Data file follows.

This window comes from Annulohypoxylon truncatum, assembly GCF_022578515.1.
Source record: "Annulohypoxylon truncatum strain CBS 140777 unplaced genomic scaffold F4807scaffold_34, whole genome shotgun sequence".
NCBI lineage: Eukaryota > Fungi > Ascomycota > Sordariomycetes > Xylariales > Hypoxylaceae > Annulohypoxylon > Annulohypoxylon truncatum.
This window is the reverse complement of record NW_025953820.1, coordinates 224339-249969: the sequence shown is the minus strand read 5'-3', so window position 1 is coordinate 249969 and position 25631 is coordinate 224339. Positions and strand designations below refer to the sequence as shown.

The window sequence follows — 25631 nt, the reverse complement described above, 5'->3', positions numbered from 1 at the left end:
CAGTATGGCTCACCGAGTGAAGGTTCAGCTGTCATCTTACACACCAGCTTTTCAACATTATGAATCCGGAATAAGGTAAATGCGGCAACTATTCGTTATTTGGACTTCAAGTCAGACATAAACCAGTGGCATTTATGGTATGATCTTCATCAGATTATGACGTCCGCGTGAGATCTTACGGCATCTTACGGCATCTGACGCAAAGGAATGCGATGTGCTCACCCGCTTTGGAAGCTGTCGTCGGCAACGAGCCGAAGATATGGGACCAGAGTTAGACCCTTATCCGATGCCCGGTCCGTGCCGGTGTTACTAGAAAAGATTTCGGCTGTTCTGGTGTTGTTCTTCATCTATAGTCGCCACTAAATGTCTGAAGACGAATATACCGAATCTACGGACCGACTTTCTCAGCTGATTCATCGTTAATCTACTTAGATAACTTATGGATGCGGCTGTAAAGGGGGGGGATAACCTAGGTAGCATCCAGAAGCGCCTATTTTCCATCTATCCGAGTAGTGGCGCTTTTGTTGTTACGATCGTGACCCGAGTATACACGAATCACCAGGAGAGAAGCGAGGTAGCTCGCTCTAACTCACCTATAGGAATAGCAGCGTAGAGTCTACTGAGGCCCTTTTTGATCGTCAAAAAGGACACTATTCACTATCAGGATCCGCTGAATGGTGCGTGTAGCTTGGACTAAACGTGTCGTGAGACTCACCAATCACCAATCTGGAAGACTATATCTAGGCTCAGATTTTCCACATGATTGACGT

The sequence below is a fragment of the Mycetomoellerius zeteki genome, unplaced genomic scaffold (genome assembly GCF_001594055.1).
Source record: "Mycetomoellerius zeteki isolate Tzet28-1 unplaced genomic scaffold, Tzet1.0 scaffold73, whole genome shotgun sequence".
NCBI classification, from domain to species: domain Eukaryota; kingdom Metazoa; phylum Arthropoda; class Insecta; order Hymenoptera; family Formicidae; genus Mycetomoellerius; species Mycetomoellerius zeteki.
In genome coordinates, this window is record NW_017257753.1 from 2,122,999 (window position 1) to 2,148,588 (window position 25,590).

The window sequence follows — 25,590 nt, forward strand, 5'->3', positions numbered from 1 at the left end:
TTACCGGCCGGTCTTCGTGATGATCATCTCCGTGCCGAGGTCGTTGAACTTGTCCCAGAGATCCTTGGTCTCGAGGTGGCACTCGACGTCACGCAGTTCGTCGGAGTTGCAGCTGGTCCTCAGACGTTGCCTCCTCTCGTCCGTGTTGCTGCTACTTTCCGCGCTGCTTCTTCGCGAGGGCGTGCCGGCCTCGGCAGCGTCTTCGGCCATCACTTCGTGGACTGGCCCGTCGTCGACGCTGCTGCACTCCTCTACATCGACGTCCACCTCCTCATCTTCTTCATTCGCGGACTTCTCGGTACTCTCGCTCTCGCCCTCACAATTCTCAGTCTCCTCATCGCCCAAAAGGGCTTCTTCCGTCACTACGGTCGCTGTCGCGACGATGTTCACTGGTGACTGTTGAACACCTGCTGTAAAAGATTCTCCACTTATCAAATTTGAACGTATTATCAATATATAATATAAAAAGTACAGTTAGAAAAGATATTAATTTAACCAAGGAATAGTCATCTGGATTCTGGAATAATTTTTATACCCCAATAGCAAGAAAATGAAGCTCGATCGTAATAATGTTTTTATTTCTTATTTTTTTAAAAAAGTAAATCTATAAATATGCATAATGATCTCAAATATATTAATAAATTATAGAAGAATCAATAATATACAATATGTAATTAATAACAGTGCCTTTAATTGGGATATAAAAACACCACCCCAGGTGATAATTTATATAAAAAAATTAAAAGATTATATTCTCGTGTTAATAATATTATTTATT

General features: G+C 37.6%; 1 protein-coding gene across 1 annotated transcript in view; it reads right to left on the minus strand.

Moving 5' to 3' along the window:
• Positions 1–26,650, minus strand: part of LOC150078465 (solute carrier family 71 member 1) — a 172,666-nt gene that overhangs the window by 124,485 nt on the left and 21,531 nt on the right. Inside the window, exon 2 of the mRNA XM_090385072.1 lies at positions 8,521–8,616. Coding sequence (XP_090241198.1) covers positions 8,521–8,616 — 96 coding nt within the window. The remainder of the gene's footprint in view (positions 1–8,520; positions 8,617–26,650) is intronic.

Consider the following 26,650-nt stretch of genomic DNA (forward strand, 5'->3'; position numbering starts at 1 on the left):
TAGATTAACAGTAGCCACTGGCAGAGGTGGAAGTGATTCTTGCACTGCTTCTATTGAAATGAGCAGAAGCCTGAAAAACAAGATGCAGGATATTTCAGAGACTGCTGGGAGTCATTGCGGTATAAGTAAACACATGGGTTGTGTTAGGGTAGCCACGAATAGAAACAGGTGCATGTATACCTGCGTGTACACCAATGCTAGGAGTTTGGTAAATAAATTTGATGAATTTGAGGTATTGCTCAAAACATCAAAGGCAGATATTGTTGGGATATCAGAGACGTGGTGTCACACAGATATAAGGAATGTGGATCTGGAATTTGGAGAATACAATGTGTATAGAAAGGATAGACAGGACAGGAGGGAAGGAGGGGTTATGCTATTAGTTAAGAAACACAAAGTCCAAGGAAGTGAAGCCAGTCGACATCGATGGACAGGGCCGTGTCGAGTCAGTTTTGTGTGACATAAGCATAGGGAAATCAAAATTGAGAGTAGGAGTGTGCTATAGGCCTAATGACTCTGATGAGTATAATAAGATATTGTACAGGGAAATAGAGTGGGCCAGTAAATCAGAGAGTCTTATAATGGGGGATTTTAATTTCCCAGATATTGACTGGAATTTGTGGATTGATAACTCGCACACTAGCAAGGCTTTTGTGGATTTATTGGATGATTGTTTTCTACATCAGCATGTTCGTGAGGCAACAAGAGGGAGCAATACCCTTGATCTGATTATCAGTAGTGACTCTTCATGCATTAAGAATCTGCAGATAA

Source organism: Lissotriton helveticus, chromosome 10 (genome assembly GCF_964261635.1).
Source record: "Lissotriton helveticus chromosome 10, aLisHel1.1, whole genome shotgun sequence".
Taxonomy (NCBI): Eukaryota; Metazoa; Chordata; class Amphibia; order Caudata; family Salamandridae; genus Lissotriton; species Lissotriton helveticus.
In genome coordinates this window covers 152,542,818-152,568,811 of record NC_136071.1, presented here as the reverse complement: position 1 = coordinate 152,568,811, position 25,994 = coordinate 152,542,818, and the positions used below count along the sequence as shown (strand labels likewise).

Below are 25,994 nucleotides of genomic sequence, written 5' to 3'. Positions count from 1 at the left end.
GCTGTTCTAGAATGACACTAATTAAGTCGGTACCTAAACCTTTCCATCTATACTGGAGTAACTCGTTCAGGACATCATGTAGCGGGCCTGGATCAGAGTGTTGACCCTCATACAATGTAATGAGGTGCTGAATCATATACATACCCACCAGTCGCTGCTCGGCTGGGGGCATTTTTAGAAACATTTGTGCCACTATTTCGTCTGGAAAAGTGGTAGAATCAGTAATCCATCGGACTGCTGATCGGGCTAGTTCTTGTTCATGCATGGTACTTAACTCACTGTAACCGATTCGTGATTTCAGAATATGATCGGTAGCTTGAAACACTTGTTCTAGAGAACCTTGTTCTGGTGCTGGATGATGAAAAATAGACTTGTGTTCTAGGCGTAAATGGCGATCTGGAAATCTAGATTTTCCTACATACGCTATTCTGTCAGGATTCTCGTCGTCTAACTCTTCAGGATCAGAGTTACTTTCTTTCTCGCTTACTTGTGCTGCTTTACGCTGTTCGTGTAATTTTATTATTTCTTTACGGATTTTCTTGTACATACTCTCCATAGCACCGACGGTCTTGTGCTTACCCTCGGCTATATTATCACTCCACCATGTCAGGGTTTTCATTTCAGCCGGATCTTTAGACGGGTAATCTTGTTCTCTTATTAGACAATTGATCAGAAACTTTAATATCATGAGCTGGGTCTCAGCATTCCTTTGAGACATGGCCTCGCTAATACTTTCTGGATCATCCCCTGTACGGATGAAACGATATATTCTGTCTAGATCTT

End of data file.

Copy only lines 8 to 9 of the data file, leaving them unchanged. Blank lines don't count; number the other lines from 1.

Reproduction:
Source record: "Mycetomoellerius zeteki isolate Tzet28-1 unplaced genomic scaffold, Tzet1.0 scaffold73, whole genome shotgun sequence".
NCBI classification, from domain to species: domain Eukaryota; kingdom Metazoa; phylum Arthropoda; class Insecta; order Hymenoptera; family Formicidae; genus Mycetomoellerius; species Mycetomoellerius zeteki.